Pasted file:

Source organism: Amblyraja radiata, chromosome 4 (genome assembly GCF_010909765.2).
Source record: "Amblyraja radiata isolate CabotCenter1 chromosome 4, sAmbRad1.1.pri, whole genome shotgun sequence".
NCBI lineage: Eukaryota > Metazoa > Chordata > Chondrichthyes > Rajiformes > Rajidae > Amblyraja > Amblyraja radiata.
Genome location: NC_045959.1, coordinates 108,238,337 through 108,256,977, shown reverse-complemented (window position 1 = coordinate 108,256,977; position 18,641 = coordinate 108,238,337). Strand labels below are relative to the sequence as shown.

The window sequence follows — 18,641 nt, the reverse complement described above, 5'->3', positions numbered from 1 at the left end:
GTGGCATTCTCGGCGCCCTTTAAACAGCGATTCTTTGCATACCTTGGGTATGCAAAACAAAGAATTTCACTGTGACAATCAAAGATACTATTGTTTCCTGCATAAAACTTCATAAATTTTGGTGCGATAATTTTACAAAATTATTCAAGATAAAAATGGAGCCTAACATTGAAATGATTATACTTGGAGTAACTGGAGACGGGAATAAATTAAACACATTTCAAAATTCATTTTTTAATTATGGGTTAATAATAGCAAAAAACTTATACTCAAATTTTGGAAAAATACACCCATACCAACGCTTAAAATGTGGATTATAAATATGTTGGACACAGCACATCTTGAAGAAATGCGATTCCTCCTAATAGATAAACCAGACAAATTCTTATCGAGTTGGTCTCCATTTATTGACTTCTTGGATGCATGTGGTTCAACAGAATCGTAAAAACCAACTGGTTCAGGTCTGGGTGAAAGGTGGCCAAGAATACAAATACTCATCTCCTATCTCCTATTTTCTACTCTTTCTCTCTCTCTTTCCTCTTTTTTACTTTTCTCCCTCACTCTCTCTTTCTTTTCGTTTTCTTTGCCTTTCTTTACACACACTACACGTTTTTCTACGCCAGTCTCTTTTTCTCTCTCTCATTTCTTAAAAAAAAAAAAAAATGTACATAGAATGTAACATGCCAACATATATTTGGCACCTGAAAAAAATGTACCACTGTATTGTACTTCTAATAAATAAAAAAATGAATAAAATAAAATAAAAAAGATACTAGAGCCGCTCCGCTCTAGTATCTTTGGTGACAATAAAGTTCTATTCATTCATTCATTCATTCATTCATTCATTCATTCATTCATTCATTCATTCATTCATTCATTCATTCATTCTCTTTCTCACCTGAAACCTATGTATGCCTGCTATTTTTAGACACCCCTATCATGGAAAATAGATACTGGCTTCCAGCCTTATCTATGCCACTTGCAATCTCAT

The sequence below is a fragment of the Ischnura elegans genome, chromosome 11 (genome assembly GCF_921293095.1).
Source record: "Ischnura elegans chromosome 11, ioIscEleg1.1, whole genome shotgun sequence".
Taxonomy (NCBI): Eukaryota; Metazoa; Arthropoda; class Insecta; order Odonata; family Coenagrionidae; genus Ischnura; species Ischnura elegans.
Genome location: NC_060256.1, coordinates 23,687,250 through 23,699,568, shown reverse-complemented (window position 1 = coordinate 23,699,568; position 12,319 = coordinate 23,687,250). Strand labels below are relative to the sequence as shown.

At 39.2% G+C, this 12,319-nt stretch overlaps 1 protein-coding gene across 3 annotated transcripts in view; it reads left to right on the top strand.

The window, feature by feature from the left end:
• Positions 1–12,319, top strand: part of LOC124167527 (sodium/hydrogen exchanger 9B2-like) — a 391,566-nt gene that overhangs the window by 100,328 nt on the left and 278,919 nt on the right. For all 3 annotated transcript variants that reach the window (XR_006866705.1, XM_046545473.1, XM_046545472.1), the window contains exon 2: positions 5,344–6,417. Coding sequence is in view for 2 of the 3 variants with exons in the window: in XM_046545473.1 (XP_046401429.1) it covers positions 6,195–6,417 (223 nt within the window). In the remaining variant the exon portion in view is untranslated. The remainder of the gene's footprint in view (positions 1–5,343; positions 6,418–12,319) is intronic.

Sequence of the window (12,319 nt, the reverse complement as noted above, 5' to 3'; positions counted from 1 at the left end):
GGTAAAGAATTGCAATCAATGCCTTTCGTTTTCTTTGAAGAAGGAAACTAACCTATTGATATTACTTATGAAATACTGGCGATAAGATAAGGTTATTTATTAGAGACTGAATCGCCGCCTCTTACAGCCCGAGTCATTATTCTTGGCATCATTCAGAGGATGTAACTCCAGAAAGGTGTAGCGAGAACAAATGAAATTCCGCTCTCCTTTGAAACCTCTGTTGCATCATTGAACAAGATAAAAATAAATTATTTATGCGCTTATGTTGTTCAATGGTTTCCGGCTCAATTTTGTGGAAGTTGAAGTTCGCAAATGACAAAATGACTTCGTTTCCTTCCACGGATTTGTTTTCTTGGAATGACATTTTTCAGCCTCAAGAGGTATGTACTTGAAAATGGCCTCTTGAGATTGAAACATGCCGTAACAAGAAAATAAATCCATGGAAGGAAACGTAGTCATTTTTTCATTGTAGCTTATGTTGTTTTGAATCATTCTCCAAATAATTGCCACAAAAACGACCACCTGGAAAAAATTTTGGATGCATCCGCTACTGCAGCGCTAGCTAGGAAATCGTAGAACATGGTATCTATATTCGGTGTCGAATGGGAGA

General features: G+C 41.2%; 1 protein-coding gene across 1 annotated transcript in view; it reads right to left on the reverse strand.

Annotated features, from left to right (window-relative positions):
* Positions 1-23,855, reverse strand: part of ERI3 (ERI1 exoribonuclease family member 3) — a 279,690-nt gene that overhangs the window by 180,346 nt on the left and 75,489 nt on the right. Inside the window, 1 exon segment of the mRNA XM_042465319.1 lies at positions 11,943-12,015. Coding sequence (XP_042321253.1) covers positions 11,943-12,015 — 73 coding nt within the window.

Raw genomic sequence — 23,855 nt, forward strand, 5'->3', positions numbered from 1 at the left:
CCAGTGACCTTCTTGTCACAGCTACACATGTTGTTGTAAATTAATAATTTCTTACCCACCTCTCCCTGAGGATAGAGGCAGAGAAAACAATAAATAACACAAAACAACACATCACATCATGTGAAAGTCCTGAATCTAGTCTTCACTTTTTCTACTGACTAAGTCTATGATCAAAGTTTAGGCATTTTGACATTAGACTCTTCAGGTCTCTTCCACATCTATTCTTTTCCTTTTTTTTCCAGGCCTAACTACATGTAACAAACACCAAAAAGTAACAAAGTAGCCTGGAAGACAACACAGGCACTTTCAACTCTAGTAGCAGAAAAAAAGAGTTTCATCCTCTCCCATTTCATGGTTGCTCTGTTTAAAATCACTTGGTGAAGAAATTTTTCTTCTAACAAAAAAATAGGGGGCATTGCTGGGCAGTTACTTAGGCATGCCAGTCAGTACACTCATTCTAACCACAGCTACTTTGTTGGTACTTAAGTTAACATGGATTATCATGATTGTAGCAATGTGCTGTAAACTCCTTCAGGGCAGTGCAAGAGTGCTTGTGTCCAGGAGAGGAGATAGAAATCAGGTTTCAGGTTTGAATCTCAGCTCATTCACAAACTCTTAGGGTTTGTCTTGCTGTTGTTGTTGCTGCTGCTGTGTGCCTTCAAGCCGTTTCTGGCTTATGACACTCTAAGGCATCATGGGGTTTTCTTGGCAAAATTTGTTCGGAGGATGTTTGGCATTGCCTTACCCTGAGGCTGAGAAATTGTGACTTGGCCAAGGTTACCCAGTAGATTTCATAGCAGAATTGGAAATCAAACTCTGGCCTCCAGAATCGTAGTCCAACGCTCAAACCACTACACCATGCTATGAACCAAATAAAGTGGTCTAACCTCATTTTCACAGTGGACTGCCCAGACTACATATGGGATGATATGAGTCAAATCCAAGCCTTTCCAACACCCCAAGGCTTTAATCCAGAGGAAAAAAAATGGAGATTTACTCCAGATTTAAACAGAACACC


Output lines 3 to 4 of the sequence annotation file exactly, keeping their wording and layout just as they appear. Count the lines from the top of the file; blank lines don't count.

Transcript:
NCBI lineage: Eukaryota > Metazoa > Chordata > Chondrichthyes > Rajiformes > Rajidae > Amblyraja > Amblyraja radiata.
Genome location: NC_045959.1, coordinates 108,238,337 through 108,256,977, shown reverse-complemented (window position 1 = coordinate 108,256,977; position 18,641 = coordinate 108,238,337). Strand labels below are relative to the sequence as shown.